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Rheumatoid arthritisAn infection.

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Rheumatoid Arthritis-An Infection ?
NFECTiON was one of the first theories on the cause of rheumatoid arthritis, but other possible etiologies have gained greater prominence in
the past two decades. A reappraisal of the infective hypothesis at this time
seems appropriate, however, and initially should emphasize a distinction
between an infectious disease and a disease of microbiological causation.
The use of the word “infectious” implies ready communication from one
individual to another and this is clearly not the case in rheumatoid arthritis.
However, a number of diseases are not infectious in the usual sense of the
word but are of microbiological causation and this is particularly so when
host resistance or genetic predisposition are cofactors, as in several neoplasias of mice, cytomegalic inclusion disease, subacute bacterial endocarditis
and actinomycosis. in an increasing number of microbiological infections,
“latency” of the responsible agent is assuming increasing importance and,
as yet, is ill-underst0od.l
Classical rheumatoid arthritis has currently yielded few clues to its causation though a recent assessment of population surveys by Lawrence2 suggested that three etiologic factors were present in patients with rheumatoid
arthritis, one of which was entirely environmental. It was thought that
rheumatoid arthritis might be a sequel to benign polyarthritis in genetically
susceptible individuals and the seasonal incidence of benign polyarthritis
suggested respiratory infection as a factor.
In subacute polyarthritis unassociated with rheumatoid factor, rheumatoid
nodules, or the typical symmetrical deformities of rheumatoid arthritis, the
clinical manifestations may mimic the so-called incomplete Reiter’s syndrome.
In the extensive experience of both Harkness3 and Csonka: comprising 103
and 185 cases respectively, ocular manifestations were absent in over 50
per cent of individuals in whom genital infection was complicated by arthritis. The majority of these patients, therefore, did not have ocular complaints to indicate the correct diagnosis. If the patient is reticent about his
genito-urinary tract symptoms, or, if these symptoms are overlooked because they antedated the arthritis or are minimal, the patient may be diagnosed as a case of “probable rheumatoid arthritis.” In the experience of the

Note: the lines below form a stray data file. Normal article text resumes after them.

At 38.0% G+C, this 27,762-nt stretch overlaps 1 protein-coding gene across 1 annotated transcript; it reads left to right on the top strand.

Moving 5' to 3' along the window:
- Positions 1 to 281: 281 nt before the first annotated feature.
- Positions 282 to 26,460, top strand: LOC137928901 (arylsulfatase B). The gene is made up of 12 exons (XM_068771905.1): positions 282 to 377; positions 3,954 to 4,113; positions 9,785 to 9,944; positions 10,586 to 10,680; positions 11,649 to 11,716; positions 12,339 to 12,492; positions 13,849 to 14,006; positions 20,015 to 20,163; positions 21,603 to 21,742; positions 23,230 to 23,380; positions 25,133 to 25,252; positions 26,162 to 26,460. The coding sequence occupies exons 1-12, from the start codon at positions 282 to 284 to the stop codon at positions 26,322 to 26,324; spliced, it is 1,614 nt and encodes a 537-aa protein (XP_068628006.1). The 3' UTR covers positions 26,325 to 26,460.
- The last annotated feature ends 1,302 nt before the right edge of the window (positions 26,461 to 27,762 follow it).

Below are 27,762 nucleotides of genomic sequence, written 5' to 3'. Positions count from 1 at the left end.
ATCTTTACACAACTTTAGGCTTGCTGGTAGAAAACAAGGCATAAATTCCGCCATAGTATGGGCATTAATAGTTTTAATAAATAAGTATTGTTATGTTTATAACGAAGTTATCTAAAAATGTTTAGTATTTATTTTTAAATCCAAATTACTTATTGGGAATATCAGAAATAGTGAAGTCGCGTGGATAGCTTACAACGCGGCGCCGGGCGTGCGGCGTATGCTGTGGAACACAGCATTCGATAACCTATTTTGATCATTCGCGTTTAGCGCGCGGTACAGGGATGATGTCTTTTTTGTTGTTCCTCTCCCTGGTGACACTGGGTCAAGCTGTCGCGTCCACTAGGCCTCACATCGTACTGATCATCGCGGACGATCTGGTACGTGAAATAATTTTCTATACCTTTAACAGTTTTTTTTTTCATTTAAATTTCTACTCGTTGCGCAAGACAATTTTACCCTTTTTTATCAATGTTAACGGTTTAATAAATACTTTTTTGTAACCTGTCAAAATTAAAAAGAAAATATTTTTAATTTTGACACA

writer, individuals with such a diagnosis are quite often found to have
had a recent genito-urinary infection which suggests an infective etiology to
their arthritis.
In considering ankylosing spondylitis, there is strong evidence to support
the contention that an infective origin is contributory in a proportion of
cases. Romanus,6 in Sweden, studied 117 patients with spondylitis and conFrom. the Depa&mmt of M ~ d i c i w Vancower
General Hospital, and the Univezsity of
British Columbia, Vancouusr, Canada
~ E V M A T I S M VOL.
No. 2 (APRIL), 1963
cluded that prostato-vesiculitis was an etiologic factor. An English followup study of 20 patients,6 who had previously had urethritis complicated by
arthritis, revealed that four subsequently developed spondylitis. Elsewhere
in England an analysis of cases with “atypical spondylitis” showed that 20
were attributable to the sequellae of the urethritis-arthritis syndrome.7 The
relationship of genital infection to spondylitis was further investigated by
applying defined, though partially subjective, criteria for the diagnosis of
chronic prostatitis.s A high incidence of chronic prostatitis (83 per cent)
was found in 54 patients with spondylitis in contrast to an incidence of
33 per cent in 86 cases of rheumatoid arthritis. The subject was fully discussed in an editorial in the British Medical Journal in 19609 and the following opinion was expressed: “Such findings as these go far to prove that
the relationship between chronic urogenital infection and ankylosing spondylitis is a true one, but they cannot be taken to have established an
etiological connection.” The importance of discovering the cause of nongonococcal urethritis was stressed and a plea made for increased research
in this field.
Juvenile rheumatoid arthritis m a y present in early life as a generalized
systemic disease with a septic fewr and no joint symptoms. The clinical
state resembles closely a severe infection, and the occasionaI onset of the
disease within the first few weeks of life is suggestive of an infective origin.1°
Agammaglobulinemic subjects, in whom immediate hypersensitivity is absent and delayed hypersensitivity is depressed to a variable degree, have a
remarkably high incidence of rheumatoid arthritis and connective tissue diseases. This well-established observation conforms to the hypothesis of an
infective origin of these diseases more readily than to other etiologic